The revelation that the health service is predicted to underspend its budget by up to £500 million will come as shock to the thousands of NHS staff who, should they manage to keep their jobs, face a below inflation pay rise.
Last autumn health secretary Patricia Hewitt instructed hospital and primary care trusts to make massive savings in order to reduce a predicted overspend of £500 million.
The result has been chaos – with many suffering unnecessary pain as their operations are delayed and jobs are cut.
Almost 6,000 hospital staff at the County Durham and Darlington NHS trust received a letter from their employers with their wage slips this month. It was an invitation to resign.
The trust wants to cut 700 jobs. There have already been ward closures at the brand new Bishop Auckland hospital. Now many fear that worse is to come.
In north east Manchester the Pennine Acute NHS trust is planning to close 221 beds, 10 percent of their total, as part of their plan to “improve” the services they provide, while the nearby East Lancashire acute trust is seeking to cut 127 jobs.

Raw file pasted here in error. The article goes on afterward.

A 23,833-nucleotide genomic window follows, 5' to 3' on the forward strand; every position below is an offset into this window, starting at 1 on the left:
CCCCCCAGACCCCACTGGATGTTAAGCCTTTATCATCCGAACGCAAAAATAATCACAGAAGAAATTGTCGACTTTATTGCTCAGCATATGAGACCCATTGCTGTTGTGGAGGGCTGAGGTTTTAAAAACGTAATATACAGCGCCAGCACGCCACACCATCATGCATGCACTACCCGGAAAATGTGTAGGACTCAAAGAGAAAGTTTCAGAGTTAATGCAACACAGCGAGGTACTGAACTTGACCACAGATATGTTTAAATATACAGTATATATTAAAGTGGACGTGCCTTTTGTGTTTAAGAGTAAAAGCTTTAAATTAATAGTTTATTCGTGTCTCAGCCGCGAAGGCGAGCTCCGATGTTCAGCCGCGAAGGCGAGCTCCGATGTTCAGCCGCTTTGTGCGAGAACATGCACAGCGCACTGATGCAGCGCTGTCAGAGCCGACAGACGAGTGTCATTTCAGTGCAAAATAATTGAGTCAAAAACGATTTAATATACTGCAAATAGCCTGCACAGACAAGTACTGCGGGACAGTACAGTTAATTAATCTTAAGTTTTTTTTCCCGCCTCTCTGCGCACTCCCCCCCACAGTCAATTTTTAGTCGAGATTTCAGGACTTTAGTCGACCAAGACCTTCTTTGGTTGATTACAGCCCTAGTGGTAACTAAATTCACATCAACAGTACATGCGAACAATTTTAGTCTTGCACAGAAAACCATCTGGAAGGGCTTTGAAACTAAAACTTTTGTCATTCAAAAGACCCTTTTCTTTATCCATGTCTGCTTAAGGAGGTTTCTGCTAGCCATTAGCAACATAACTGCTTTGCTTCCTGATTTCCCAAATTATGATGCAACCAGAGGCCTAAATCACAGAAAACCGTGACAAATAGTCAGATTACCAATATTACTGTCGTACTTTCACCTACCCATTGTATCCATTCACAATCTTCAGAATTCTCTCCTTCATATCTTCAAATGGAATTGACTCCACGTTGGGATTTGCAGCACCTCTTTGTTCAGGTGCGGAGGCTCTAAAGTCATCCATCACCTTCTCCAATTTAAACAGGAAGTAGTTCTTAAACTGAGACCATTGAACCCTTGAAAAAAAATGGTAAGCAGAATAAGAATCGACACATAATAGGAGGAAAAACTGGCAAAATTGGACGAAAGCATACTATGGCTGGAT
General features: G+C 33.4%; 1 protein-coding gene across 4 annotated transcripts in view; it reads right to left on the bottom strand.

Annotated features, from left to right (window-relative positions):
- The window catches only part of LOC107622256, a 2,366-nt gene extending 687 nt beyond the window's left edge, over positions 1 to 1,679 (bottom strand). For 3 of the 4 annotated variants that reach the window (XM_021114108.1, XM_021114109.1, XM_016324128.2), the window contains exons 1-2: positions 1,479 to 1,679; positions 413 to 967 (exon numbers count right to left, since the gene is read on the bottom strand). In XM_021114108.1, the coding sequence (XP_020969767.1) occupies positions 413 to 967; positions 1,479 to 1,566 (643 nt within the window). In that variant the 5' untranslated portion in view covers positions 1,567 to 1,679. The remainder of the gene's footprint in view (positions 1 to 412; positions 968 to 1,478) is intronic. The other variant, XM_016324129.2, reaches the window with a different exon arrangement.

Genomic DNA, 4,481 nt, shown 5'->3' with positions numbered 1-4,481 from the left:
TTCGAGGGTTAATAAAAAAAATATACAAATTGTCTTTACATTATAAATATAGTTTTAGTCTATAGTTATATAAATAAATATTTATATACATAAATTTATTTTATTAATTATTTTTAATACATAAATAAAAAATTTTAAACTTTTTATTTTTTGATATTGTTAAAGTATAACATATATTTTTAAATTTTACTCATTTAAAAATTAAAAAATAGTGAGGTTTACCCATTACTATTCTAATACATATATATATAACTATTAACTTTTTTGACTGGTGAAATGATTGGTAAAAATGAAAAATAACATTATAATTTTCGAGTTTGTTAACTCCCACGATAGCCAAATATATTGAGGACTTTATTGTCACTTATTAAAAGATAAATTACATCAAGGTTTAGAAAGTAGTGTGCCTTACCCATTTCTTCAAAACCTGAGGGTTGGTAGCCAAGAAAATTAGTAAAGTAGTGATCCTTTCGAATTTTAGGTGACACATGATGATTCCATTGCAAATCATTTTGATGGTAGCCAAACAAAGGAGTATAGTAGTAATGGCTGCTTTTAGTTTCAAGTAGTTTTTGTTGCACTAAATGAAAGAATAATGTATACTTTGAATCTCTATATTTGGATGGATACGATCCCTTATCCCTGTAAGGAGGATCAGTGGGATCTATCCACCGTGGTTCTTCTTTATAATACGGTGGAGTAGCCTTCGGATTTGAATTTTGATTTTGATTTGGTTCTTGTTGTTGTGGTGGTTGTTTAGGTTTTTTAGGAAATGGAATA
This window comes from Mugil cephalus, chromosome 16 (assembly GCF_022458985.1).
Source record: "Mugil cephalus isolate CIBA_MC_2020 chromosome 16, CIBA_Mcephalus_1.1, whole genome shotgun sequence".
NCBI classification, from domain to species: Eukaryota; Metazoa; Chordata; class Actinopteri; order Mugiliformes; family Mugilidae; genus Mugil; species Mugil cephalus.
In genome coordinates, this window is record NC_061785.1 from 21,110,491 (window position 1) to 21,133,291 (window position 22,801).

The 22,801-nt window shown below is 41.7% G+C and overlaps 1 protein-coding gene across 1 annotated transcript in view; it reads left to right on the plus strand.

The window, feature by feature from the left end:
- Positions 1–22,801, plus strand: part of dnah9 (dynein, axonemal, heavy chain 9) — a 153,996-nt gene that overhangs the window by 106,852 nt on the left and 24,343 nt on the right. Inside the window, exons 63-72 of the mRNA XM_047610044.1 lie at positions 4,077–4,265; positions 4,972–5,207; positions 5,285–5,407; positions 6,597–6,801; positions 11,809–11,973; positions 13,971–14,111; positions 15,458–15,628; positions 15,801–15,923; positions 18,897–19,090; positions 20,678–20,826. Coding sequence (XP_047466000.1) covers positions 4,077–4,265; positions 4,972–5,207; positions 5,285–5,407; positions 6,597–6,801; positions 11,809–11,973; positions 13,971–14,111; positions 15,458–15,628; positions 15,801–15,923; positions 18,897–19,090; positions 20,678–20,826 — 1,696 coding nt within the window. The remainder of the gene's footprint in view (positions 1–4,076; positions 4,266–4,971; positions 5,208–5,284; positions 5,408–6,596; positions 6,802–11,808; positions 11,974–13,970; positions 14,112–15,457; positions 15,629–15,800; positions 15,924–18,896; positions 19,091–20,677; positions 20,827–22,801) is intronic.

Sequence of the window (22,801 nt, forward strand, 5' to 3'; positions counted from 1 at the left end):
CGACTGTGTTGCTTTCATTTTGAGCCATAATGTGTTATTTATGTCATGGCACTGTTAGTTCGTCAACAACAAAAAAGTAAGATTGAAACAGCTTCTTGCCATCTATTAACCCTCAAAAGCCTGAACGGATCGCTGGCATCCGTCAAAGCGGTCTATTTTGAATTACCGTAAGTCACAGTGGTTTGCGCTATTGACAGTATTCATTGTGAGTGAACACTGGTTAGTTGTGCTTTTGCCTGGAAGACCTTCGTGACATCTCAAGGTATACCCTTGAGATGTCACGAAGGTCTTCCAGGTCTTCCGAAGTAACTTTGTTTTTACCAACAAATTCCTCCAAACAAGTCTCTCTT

In Sheffield health cuts are hitting services that aim to prevent depression and suicide among children and young people, with specialist staff being lost at the child and adolescent mental heath services. Sheffield primary care trust said it hoped that the cuts were “the least worst option”.
In the east of England a crisis rages in maternity care. The new Fryatt hospital in Harwich used to provide a 24-hour maternity service, but it now closes its doors to pregnant mothers at 9pm because of a lack of staff.
While the Royal College of Midwives recommends that midwives should deal with a maximum of 28 births a year, in East Anglia the figure is 38 – the highest in the country.
A cash crisis at the University of East Anglia’s midwifery centre means that 19 lecturers are being made redundant, so even fewer midwives can be trained.
In London a wave of closures has been put on hold and a planned review delayed. But campaigners suspect that strategic health authorities have been told to make the cuts at a less politically sensitive time.
The pain of the budget cuts inflicted on the NHS may have saved the health secretary’s job job for now, but the damage done to patients, staff and the service will far outlast her reign.
The planned demonstration in defence of the NHS this autumn, combined with the growing readiness to fight low pay, provides an excellent opportunity to unite users and workers against the government’s attacks.